My most recent book came out in 2016.  Details here

Canada’s six-year military mission in Afghanistan’s Kandahar province was one of the most intense and challenging moments in Canadian foreign affairs since the Korean War. A complex war fought in an inhospitable environment, the Afghanistan mission tested the mettle not just of Canada’s soldiers but also of its politicians, public servants, and policy makers. In Adapting in the Dust, Stephen M. Saideman considers how well the Canadian government, media, and public managed the challenge.

Building on interviews with military officers, civilian officials, and politicians, Saideman shows how key actors in Canada’s political system, including the prime minister, the political parties, and parliament, responded to the demands of a costly and controversial mission. Some adapted well; others adapted poorly or – worse yet – in ways that protected careers but harmed the mission itself.

Adapting in the Dust is a vital evaluation of how well Canada’s institutions, parties, and policy makers responded to the need to oversee and sustain a military intervention overseas, and an important guide to what will have to change in order to do better next time.

David Auerswald and I explain why countries have so much trouble when trying to cooperate in multilateral military efforts.  We introduce the topic via a variety of vignettes that illustrate the enduring problem of how to fight together in alliances and coalitions.  We then examine both the reality of how NATO operates and the theory of cooperative military efforts to assess the primacy of national capitals, which often makes it feel as if each country is fighting their own war.  We develop an institutional approach that focuses on how democracies make decisions as they manage their troops abroad--collectively via coalition governments or individually by Presidents and Prime Ministers.  This distinction greatly shapes the styles of management.  We then contrast the performances in Afghanistan by Presidential systems (US, France) with parliamentary systems led by single parties (UK, Canada) and those led by coalitions (Germany, the Netherlands, Denmark).  We move on to discuss two non-NATO members (Australia and New Zealand) before discussing how things played out near and over Libya.  We conclude with some of the lessons we learned that will be useful for both policy-makers and academics as we ponder the next multilateral military intervention.

My first book sought to argue two things:

  1. Countries that are vulnerable to ethnic conflict may still take sides and support separatists elsewhere.

  2. Politicians will push their countries to support whichever side their constituents share ethnic ties.

In it, I compare the international relations of the Congo Crisis of 1960-1963, the Nigerian Civil War, and Yugoslavia’s Disintegration, as well as presenting some quantitative work.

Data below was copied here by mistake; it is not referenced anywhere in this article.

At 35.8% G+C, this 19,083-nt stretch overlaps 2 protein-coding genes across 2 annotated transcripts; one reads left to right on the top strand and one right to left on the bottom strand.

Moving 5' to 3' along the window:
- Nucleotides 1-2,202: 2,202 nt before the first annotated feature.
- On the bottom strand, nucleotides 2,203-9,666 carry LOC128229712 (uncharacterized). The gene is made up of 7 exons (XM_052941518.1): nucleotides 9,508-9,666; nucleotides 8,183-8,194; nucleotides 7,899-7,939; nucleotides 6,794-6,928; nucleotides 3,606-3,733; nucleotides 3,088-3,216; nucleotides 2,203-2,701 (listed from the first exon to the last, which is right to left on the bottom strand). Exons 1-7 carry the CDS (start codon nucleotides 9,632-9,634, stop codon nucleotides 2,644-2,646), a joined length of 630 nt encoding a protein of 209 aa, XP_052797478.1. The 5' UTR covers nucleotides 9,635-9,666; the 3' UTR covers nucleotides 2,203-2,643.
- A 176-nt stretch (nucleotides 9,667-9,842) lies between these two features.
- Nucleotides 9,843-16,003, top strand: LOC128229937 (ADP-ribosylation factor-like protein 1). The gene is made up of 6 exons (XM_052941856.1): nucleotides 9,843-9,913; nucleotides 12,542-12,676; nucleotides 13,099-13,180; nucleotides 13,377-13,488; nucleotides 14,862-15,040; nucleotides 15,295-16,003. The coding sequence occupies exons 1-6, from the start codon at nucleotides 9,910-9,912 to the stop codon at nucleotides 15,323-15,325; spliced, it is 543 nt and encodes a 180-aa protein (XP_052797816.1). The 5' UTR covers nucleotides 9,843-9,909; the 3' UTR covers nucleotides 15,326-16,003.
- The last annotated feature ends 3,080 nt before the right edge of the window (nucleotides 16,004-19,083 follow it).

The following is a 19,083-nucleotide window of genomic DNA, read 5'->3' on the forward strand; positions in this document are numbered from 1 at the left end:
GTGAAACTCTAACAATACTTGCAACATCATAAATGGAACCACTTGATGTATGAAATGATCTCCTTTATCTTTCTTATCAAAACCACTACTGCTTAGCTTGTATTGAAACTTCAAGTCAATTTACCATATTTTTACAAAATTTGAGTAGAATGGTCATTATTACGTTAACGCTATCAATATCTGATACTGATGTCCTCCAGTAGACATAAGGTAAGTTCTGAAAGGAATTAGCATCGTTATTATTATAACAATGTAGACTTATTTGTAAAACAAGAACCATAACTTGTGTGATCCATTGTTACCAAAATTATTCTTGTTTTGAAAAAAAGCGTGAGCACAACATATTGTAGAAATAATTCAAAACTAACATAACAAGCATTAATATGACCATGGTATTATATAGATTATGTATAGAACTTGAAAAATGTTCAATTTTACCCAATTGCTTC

My second book, this one with R. William Ayres, sought to explain why there was both more and less irredentism in the aftermath of Communism than we might have expected: Greater Armenia, Greater Croatia, Greater Serbia but not Greater Hungary, Greater Romania, and Greater Russia. 

We argued that nationalism is more complex than usually averred (more so than I present in the first book).  That nationalists may compete with other not only over being more or less nationalist but what the nationalism really means, who is really the us and who is the them and how tolerant we are of the them.  We argue that xenophobia may serve as a brake on aggressive nationalism as the antipathy to including many more of them may outweigh the ties to the kin who might want to be unified with the homeland.   

In the course of the book, we argue that conditionality--the standards for membership to the European Union and NATO--was not nearly as powerful as others have argued.  

A paperback edition is now out with a new introduction addressing changes since the book came out in 2008--especially Russia's recent irredentism towards Crimea.

My third book, co-edited with Marie-Joelle Zahar, brought together a smart bunch of folks to consider what security means in the contest of intra-state conflict. 

What we found was that every government must engage in a balancing act: to be sufficiently powerful to deter or thwart those who might engage in violence while being sufficiently restrained so that the state is not a threat to the citizens.   

The contributors include: Yasemin Akbaba, David Armstrong, Aysegul Aydin, Christian Davenport, Scott Gates,  Patrick James, Stathis Kalyvas, Andre Lecours, Sarah-Myrian Martin-Brule, Mansoob Murshed, Roger Petersen, Donald Rothchild, Paul Staniland, and Zeynep Taydas.